The Bible is full of conversations between God and humans. It begins with Adam and Eve, when God asks them a series of questions about the incident with the serpent and the apple. There are more questions and answers when God confronts Cain about murdering his brother. God and Abraham talk more than once, and Moses has many conversations with the Divine. Even women, often overlooked in the Torah, speak with God.
But not Noah.
God speaks to Noah repeatedly, but Noah doesn’t say a word to God.
This has always bothered me. Why didn’t he ask questions? Why didn’t he argue on behalf of the people who were going to be killed, like Abraham did when he confronted God about Sodom and Gomorrah? Why no hymn of praise when God made the covenant with him and put the rainbow in the sky as a sign?
The Bible doesn’t record him saying anything to God. For a long time, I thought badly of Noah because of this. I saw his silence as a flaw, a symbol of his passivity and unwillingness – or perhaps inability – to think about the welfare of anyone other than himself and his family.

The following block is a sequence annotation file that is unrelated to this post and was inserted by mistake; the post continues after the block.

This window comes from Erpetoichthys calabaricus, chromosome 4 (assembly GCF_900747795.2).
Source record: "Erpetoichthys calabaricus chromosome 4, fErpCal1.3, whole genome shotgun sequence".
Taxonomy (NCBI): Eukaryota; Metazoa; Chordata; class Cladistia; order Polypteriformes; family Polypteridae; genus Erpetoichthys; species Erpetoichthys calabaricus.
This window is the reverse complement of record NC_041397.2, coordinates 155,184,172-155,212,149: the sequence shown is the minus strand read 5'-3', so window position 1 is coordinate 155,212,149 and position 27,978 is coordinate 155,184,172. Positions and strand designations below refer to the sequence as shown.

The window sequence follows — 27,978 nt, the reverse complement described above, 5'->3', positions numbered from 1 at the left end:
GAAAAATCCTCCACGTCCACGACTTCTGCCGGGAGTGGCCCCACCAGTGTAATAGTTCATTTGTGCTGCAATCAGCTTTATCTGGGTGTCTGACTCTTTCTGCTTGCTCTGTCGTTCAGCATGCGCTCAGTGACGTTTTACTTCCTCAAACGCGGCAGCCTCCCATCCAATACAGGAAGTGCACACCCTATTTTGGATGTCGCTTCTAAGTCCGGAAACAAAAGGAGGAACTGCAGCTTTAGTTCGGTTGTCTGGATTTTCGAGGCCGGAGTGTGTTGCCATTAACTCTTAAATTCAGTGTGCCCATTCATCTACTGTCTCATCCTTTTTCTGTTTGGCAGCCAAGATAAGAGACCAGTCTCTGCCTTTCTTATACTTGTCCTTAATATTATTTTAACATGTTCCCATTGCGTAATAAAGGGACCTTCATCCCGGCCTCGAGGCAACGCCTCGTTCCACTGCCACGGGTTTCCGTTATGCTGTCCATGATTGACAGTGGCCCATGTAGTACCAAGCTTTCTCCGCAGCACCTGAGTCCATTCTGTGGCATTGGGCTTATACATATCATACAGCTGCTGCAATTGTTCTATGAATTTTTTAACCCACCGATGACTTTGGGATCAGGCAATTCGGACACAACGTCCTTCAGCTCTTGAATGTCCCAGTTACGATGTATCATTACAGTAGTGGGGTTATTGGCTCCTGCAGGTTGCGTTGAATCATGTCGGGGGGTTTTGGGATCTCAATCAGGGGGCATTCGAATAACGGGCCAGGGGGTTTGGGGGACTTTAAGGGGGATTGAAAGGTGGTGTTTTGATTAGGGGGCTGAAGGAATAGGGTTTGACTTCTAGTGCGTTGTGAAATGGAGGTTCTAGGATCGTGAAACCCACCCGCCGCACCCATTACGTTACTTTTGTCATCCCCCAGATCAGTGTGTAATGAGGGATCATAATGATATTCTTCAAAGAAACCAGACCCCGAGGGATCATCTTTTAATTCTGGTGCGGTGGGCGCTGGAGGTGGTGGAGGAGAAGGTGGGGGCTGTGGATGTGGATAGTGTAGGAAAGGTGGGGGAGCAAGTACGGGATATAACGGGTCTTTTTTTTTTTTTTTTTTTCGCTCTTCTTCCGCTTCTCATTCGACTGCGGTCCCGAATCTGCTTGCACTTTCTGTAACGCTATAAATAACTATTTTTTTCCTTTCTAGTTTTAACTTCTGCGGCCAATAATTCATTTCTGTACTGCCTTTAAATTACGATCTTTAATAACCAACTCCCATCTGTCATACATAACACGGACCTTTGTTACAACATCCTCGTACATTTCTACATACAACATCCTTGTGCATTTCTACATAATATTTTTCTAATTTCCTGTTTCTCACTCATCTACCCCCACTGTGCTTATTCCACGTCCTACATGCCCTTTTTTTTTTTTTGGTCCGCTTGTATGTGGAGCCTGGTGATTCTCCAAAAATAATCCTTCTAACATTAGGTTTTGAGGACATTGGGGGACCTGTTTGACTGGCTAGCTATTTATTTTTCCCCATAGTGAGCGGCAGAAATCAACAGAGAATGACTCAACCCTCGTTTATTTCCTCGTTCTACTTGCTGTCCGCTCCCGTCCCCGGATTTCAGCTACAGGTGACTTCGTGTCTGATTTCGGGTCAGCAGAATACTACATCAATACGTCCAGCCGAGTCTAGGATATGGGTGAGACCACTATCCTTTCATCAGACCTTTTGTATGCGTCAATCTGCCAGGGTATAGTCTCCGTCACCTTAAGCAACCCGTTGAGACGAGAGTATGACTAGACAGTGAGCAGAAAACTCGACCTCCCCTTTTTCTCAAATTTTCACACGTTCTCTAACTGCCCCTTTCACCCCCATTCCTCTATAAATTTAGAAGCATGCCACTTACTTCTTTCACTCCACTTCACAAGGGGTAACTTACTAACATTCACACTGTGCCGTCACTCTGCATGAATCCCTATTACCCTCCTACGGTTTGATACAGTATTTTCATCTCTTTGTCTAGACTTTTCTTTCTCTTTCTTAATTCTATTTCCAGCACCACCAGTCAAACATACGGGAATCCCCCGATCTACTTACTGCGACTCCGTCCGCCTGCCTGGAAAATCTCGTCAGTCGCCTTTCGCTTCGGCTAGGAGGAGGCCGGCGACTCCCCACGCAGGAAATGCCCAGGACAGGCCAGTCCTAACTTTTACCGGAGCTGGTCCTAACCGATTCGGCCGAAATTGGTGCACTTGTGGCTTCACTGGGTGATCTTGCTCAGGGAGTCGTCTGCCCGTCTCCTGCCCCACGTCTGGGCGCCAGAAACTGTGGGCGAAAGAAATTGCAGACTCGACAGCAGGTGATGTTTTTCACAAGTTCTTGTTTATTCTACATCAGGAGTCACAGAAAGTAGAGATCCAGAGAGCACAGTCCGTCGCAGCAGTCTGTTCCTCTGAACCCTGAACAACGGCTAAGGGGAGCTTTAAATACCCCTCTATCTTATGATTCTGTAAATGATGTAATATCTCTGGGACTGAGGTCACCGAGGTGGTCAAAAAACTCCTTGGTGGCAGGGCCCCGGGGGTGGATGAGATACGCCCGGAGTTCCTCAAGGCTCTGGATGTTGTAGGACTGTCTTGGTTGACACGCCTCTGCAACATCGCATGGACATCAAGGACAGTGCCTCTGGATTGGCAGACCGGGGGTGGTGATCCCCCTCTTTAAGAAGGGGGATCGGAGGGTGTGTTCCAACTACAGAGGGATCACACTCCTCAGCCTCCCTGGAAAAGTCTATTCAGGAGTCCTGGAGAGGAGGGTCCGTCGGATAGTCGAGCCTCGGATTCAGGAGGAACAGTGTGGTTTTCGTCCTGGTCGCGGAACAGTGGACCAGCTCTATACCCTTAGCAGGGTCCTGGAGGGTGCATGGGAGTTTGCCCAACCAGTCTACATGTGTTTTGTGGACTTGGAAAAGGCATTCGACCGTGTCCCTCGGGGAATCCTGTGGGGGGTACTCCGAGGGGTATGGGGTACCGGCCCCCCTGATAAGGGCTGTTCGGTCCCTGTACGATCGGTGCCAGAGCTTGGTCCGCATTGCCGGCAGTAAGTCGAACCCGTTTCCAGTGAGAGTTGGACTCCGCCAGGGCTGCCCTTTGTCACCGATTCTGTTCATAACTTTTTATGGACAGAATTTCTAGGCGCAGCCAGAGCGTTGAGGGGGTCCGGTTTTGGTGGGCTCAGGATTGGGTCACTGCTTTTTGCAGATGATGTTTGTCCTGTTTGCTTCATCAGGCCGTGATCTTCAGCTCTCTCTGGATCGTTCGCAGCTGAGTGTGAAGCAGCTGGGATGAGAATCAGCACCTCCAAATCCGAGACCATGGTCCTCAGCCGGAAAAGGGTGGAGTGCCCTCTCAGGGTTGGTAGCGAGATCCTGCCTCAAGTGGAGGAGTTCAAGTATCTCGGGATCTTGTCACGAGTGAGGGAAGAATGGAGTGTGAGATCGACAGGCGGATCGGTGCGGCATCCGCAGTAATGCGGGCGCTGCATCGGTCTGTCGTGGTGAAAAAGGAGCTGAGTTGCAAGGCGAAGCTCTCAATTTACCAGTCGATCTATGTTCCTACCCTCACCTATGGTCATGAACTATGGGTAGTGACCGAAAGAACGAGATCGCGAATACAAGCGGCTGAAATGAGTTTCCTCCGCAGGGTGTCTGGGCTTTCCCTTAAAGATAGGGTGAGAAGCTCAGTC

But it occurs to me that I’m judging him by comparing him to other people in the Bible. And he wasn’t like anyone else. He was given a task of gigantic proportions. A task so huge that it took him 120 years to accomplish, according to Rashi (note: others say it was only 75 years; either way, building the ark took a long time).
And in the span of two verses, the Torah tells us that “Noah found favor with God” and “Noah walked with God.” (Genesis 6:8-9)
So why doesn’t he talk to God? Maybe it’s because he was listening. Listening carefully, respectfully, open-heartedly.
Nowadays it sometimes feels that careful listening is a lost art form. Too often, instead of listening receptively we’re planning our response, ready to jump in with our own opinion as soon as the other person finishes speaking. We interrupt, speak over one another, hear the words but fail to listen to their import.
Perhaps instead of disparaging Noah for his silence, we can learn a lesson about paying attention, about listening with an open heart and with respect. We can strive to listen to the message behind the words that we hear, the pain and fear, the love and hope. And we can provide comfort and support without saying a word.